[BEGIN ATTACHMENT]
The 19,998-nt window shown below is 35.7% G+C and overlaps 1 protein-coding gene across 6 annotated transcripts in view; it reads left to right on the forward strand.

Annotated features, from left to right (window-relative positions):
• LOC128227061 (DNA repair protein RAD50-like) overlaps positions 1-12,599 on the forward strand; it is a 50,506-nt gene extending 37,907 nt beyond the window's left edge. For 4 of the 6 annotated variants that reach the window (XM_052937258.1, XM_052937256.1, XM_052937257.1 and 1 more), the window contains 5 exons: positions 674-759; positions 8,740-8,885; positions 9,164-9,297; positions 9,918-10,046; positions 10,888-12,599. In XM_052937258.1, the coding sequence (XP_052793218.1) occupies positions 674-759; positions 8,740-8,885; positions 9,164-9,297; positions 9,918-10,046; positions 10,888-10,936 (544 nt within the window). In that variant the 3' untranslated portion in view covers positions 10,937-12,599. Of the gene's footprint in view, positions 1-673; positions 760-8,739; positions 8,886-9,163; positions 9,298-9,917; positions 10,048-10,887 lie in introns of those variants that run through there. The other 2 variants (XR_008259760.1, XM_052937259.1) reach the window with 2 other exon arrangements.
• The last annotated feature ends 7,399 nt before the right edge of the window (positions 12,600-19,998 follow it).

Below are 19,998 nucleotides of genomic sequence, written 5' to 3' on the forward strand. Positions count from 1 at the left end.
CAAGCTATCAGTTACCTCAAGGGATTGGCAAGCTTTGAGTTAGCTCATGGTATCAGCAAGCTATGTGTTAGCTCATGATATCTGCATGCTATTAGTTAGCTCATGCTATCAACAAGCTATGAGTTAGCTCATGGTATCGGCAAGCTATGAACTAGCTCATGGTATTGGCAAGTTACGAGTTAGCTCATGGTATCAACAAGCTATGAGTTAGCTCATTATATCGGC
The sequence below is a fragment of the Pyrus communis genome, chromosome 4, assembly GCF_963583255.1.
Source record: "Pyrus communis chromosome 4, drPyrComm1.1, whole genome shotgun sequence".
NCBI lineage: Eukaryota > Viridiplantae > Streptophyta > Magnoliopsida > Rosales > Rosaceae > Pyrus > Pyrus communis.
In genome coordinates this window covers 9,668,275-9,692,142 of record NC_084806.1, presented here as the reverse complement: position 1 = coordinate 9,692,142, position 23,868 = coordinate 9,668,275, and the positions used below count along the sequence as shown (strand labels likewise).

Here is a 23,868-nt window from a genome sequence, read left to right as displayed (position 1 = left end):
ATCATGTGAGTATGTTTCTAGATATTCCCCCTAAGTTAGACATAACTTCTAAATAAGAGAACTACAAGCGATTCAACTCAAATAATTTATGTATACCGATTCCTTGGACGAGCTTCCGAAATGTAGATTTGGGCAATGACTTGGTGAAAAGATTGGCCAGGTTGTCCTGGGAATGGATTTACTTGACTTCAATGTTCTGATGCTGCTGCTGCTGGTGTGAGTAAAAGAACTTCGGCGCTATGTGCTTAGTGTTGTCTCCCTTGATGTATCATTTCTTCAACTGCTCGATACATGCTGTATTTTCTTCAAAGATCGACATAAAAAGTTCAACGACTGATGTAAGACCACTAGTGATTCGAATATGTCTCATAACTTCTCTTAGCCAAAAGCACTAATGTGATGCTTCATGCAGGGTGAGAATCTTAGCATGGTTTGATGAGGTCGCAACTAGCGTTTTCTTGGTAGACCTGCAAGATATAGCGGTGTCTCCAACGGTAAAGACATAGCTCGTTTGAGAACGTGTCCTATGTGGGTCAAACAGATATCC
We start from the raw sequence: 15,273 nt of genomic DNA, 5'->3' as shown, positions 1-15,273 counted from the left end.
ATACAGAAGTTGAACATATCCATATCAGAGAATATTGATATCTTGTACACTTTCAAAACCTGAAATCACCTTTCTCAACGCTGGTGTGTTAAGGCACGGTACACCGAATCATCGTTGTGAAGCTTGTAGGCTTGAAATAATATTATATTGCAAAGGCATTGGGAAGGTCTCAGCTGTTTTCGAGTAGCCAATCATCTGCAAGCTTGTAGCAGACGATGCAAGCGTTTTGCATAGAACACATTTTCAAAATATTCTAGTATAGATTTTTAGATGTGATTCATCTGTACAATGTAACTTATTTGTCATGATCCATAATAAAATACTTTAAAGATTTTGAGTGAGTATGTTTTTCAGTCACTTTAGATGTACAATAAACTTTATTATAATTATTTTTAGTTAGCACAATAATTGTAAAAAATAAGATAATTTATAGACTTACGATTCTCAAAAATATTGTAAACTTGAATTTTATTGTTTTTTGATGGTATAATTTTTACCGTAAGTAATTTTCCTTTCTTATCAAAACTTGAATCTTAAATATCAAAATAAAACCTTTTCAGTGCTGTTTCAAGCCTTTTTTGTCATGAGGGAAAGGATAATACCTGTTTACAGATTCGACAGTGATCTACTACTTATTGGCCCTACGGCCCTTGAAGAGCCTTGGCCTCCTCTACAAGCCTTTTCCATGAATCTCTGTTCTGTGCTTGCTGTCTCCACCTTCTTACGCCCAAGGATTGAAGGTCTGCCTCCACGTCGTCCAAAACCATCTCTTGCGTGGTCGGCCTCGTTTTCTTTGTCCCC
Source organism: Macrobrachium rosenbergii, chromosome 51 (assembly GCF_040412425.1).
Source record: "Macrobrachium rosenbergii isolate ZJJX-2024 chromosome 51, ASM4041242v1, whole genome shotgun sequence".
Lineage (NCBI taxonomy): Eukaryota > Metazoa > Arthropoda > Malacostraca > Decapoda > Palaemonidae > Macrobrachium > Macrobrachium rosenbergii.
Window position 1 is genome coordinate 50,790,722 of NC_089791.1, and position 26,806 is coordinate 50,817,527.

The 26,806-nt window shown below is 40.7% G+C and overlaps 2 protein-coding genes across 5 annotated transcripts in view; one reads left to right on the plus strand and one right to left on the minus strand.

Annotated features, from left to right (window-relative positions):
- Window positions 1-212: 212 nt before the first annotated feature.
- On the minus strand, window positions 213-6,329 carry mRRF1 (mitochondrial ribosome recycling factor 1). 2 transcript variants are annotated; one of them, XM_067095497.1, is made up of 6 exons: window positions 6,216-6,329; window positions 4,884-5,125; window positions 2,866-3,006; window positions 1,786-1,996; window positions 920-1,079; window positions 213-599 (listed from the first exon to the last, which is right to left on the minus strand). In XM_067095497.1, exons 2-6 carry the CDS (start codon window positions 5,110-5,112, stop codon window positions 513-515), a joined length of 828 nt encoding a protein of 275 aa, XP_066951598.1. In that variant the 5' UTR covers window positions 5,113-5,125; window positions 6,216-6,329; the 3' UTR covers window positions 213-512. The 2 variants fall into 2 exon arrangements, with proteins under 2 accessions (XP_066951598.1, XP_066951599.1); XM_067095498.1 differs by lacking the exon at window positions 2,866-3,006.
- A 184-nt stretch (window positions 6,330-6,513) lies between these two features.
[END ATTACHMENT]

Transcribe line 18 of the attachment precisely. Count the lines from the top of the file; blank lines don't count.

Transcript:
Window position 1 is genome coordinate 50,790,722 of NC_089791.1, and position 26,806 is coordinate 50,817,527.